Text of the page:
Hotel Mumbai Movie Review: This Dev Patel-Anupam Kher Film Takes Us Where We Don't Want to Go
Movie Reviews

Hotel Mumbai Movie Review: This Dev Patel-Anupam Kher Film Takes Us Where We Don't Want to Go

Hotel Mumbai Movie Review: The film is based on the 26/11 terrorists attack in 2008

  • Movie Name Hotel Mumbai
  • Director Anthony Maras
  • Actor Anupam Kher, Dev Patel, Armie Hammer, Nazneen Boniadi
  • Rating
  • Rating 2.5/5 Stars

Like all cinema on terrorism, this partially-gripping recreation of  26/11 terror attack on Mumbai’s Taj hotel,  walks that thin cracked-ice line  between being vivid and exploitative.  For a  film that boasts of so much raw (and still hurting) material and such a charismatic lineup  of actors, Hotel Mumbai turns out to be  a disappointingly tame  affair. It has more bark than actual  bite,  more spark than a raging  fire. The characters  are made to behave  as  if they are part of a normal  Hollywood-styled disaster film like Airport, Towering Inferno  or Earthquake . There is hardly a  person we empathize with as  a victim of  a monstrous  siege when Mumbai was held  at gunpoint  by  a cluster  of  brainwashed  young terror-trained emissaries.

Though providentially they  don’t have beards, the terrorists  are shown to be  a bunch of  morons obeying order from  an invisible  boss over the phone.  One  of the terrorist even moans to 'Abbu'  over the phone how  much he  loves his 'Ammi' and wants to come  home. Awww, poor baby.

The realization comes a bit late in  the day. The plot is so  blind to the ruminative spaces  that  define  a terror-hostage  crisis that it all begins to seem more like  a horror thriller than  a  recreation of an event that Mumbai and India  still think  back to with disbelief and anger.

Did  26/11 really happen to us?  I am afraid  Hotel  Mumbai  is  not interested  in  getting answers to the  carnage. The essence  of this  borderline-exploitative terror  treatise  is  the immediacy  of the  tragedy. The  director  goes on his own rampage with the  gun shots drowning the  voices  of terrified  hotel  guests. Characters trapped in such a  situation should be shown forming a  protective ring of empathy  among themselves. Apart from  one  relationship, nothing grows in the course  of this  film. Not even  a potted plant.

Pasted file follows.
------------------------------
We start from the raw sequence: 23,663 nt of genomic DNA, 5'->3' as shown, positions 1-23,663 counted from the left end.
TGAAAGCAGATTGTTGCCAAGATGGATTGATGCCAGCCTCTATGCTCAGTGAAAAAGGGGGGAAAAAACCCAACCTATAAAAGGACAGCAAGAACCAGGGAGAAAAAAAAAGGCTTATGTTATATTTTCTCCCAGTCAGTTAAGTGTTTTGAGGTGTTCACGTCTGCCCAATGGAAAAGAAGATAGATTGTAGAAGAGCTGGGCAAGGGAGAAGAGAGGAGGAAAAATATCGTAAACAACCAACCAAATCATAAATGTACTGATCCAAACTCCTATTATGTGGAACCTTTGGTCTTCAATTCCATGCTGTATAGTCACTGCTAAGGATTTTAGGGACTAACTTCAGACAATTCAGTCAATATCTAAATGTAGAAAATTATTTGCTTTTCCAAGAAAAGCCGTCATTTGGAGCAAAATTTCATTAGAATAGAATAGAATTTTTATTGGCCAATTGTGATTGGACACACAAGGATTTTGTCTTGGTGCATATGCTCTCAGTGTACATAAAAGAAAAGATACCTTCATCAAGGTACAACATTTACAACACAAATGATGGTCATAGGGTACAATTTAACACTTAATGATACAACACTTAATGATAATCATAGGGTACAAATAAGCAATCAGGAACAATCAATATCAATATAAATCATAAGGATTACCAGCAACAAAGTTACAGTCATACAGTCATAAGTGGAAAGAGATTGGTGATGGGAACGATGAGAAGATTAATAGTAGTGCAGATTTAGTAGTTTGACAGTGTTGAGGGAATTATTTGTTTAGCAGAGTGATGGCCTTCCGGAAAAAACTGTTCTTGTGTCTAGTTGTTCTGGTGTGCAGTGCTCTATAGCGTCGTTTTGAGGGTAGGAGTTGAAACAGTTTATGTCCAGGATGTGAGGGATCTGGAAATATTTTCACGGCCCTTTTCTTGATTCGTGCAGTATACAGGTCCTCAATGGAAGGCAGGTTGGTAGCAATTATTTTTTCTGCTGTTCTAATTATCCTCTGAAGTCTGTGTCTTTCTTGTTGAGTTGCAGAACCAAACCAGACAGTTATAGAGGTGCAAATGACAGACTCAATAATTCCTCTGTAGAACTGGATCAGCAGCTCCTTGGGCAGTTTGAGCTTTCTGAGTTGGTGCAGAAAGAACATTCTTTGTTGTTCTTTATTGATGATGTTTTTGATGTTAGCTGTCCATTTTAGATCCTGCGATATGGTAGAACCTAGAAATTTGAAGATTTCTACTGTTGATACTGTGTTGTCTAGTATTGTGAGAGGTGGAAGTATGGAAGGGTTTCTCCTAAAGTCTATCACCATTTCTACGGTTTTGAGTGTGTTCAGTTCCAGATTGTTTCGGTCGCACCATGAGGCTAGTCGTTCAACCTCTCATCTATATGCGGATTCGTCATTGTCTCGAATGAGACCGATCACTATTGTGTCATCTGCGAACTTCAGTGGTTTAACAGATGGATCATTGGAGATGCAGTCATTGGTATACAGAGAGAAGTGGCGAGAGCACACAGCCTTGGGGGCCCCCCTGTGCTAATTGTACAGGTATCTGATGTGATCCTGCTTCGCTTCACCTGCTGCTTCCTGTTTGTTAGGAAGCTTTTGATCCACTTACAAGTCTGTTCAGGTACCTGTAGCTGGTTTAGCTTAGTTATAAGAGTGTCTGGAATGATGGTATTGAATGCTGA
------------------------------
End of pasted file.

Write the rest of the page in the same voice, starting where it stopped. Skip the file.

An actor  like Armie Hammer currently  a global pinup  favourite, is  reduced to a sketchy  hazy  tentative figure who makes  a run for his infant child through the smoky sinister corridors of  the  luxury hotel while   the nanny (Tilda Cobham Hervey)  hides with the baby  in a  cupboard. Armie’s  wife,  a Muslim played by Nazneen Boniadi, offers an  interesting possibility of  how terrorism  is insensitively  equated with a particular  ethos. But the  political  debate, whenever the  gunshots  cease,are so shallow, they  reduce  the  characters’ cultural identity to  a mere  signpost seen in passing  from a speeding vehicle.

The  performers are largely  required to  express fear  or  run for their  lives. Only Anupam Kher as the dignified  principled chef  of  the hotel , manages to rise above the chaos to  give  a empathetic performance. Dev Patel  looks nothing like  a Sikh and his speech to a baffled aging female tourist (who is definitely not coming  to India for  her next vacation)  on how sacred his turban is, comes straight from  Sunny Deol’s Gadar and Akshay Kumar’s  Kesari.

Later  the  aforementioned  turban ( a more  well-etched  character than the actor wearing it) is used to  stop  a woman from bleeding to death. Much later, as  the smoke  and fire  are doused, a mother is reunited with her lost child. Manmohan Desai  must be  smiling.

And I wondered what the  fuss was all about. Why  ban the  film’s screening  in the fear that it may incite  violent feelings? Nothing in Hotel Mumbai  is so  persuasive  as  to make a difference  to our  perception  of  terrorism.

At best, Hotel Mumbai is  a  a fairly  interesting pulp take on the actual incident and better than Ram Gopal Varma’s Attacks  Of 26/11. At worst it is a noisy bristling fictionalised  version of a true incident that  should not be tampered with.

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